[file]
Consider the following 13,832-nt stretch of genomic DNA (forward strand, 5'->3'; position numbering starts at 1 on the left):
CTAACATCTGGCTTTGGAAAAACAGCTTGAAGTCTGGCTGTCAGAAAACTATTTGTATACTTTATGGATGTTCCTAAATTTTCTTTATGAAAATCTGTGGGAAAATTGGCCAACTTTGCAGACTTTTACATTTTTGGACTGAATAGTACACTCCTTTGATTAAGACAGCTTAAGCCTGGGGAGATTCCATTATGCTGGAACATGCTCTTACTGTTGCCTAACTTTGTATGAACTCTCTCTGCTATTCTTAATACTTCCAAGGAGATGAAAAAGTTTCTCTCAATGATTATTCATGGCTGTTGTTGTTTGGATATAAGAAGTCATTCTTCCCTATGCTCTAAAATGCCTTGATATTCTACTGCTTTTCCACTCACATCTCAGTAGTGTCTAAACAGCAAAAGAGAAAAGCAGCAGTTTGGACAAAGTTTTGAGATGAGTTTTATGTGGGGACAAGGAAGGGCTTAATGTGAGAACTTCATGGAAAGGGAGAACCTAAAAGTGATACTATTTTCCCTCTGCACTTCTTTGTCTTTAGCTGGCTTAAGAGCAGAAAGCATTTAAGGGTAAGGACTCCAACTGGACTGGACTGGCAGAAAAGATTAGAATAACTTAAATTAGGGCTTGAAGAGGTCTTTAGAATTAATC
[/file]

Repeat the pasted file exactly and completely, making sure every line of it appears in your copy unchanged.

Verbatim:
Consider the following 13,832-nt stretch of genomic DNA (forward strand, 5'->3'; position numbering starts at 1 on the left):
CTAACATCTGGCTTTGGAAAAACAGCTTGAAGTCTGGCTGTCAGAAAACTATTTGTATACTTTATGGATGTTCCTAAATTTTCTTTATGAAAATCTGTGGGAAAATTGGCCAACTTTGCAGACTTTTACATTTTTGGACTGAATAGTACACTCCTTTGATTAAGACAGCTTAAGCCTGGGGAGATTCCATTATGCTGGAACATGCTCTTACTGTTGCCTAACTTTGTATGAACTCTCTCTGCTATTCTTAATACTTCCAAGGAGATGAAAAAGTTTCTCTCAATGATTATTCATGGCTGTTGTTGTTTGGATATAAGAAGTCATTCTTCCCTATGCTCTAAAATGCCTTGATATTCTACTGCTTTTCCACTCACATCTCAGTAGTGTCTAAACAGCAAAAGAGAAAAGCAGCAGTTTGGACAAAGTTTTGAGATGAGTTTTATGTGGGGACAAGGAAGGGCTTAATGTGAGAACTTCATGGAAAGGGAGAACCTAAAAGTGATACTATTTTCCCTCTGCACTTCTTTGTCTTTAGCTGGCTTAAGAGCAGAAAGCATTTAAGGGTAAGGACTCCAACTGGACTGGACTGGCAGAAAAGATTAGAATAACTTAAATTAGGGCTTGAAGAGGTCTTTAGAATTAATC